Menus Subscribe Search

Follow us


Marketing the Mystery of the Giant Squid

• September 29, 2011 • 4:00 AM

We don’t really know if the giant squid is endangered, but this animal still could inspire protection of the world’s invertebrates.

The new canary in the coal mine could be a giant squid.

Conservation efforts often rally around charismatic species like the African elephant or the bald eagle. Popular affection for these “flagship” animals can be leveraged into funding and political will. But who speaks for the 95 percent of Earth’s inhabitants without a backbone? No worm has the rock-star appeal of a Bengal tiger.

Enter the giant squid. Ángel Guerra, a research professor at CSIC (the National Research Council of Spain), makes the case for turning this unusual animal, the largest invertebrate in the world, into a flagship for its marine peers. His enthusiasm for the giant squid has led him to write a book, El Calamar Gigante, containing advice on how to promote ocean conservation with the giant squid.

Given their global distribution throughout the deep sea — Earth’s least explored ecosystem — giant squid could be that proverbial canary in the coal mine, a warning of environmental change. But despite their size and range, little is known about the animal known to science as Architeuthis — including whether this canary is even in peril.

• • • • • • • • • • • • • • •

Guerra first had the idea of linking the giant squid to conservation in 2002, when a cacophony of oil-prospecting airgun explosions was followed by nine giant squid deaths in the Bay of Biscay. “One of the specimens was practically destroyed by a direct impact,” he says.

He had heard that similar numbers of dead giant squid were sometimes found across the Atlantic, on the beaches of Newfoundland. Thus began an investigation into human impacts on giant squid around the world, culminating in Guerra’s flagship species proposal in the July issue of the journal Biological Conservation.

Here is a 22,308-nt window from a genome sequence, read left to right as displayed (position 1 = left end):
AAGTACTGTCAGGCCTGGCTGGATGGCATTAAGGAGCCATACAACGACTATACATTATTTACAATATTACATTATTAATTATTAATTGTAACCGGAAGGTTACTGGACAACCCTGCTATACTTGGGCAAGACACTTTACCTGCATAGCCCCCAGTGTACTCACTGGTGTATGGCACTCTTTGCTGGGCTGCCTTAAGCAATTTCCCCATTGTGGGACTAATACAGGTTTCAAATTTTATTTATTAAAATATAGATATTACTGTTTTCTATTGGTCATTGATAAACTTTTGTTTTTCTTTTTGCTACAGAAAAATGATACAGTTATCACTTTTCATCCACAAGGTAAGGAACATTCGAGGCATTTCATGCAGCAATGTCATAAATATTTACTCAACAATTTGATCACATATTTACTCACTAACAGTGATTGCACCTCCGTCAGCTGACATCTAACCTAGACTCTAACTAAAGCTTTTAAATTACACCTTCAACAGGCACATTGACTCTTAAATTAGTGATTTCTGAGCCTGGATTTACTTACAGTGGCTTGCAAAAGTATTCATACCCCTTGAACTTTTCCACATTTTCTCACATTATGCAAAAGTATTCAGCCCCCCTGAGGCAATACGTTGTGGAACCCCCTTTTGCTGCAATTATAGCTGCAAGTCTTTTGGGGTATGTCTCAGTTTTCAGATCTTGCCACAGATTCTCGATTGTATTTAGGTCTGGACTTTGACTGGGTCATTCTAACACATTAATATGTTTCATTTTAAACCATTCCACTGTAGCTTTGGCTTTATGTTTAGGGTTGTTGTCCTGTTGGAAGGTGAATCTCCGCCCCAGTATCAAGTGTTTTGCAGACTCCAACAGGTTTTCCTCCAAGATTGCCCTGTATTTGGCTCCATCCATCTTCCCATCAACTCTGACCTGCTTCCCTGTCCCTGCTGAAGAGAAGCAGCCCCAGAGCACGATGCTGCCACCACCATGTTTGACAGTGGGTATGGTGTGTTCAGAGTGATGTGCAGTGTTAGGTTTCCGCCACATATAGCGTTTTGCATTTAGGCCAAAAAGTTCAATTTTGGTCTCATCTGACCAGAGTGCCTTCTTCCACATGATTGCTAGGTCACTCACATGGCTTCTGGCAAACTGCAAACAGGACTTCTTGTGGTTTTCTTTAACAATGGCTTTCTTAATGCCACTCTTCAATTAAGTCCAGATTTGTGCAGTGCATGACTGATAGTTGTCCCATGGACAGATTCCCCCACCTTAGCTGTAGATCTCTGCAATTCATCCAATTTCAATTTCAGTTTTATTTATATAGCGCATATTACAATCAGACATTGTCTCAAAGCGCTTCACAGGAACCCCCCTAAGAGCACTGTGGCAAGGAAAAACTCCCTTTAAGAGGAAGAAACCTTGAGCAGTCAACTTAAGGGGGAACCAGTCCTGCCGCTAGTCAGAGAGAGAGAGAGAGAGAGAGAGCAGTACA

In addition to their susceptibility to noise pollution, which Guerra considers validated by recent laboratory studies on other squid species, giant squid may also suffer from the accumulation of chemical toxins such as heavy metals.

And it’s unlikely that Architeuthis will be immune to the effects of climate change. The Newfoundland story told by Guerra and his colleagues links warmer ocean bottom water to more giant squid strandings. In this case, “warm” doesn’t mean bathtub temperature. It’s the difference between freezing and a few degrees above freezing, which might be enough to disorient the squid.

Like all marine creatures, giant squid face the double whammy of warming water and ocean acidification (more carbon dioxide in the atmosphere drives a decrease in seawater pH). This can make it harder for all cephalopods — squid and their relatives — to breathe. “When you decrease pH for cephalopods just a little bit, most of them quickly begin to struggle to carry oxygen in their bloodstream,” says Roger Hanlon, senior scientist at the Marine Biological Laboratory, who has been culturing these animals in captivity for decades. “[A pH measure] is the single most important water quality parameter you look for.”

But to Guerra, the greatest threat to the giant squid is fishing. No one catches giant squid on purpose — their flesh is unpalatable — but trawl nets bring them up anyway. Discarded at sea, these carcasses may later be washed ashore. “In the northeast Atlantic there is a total correspondence between fishing and strandings,” says Guerra. “When the trawl fishery was closed there were no animal records. In 2009-2010, when the fishery was re-opened, there were seven animals.”

If 10 or even a hundred giant squid are killed annually by fisheries, that number pales in comparison with the thousands of unintended deaths endangering species like sea turtles. Could giant squid really be affected by relatively small losses?

It depends on how many squid are out there, and “nobody knows the size of the populations of Architeuthis,” admits Guerra.

“From a scientific point of view, all of these arguments are highly speculative,” Hanlon points out. Data are so limited that no one can be sure what effects pollution, climate change and fishing might have on giant squid. “Out of all the invertebrates,” says Hanlon, “I am surprised that they would pick a species for which so little is known.”

Research on giant squid has been limited by necessity — nearly all specimens are found dead or dying, floating at the sea surface or stranded on beaches. Japanese researcher Tsunemi Kubodera filmed the first live giant squid in 2006, and scientists are still a long way from being able to capture and keep them in aquariums.

• • • • • • • • • • • • • • •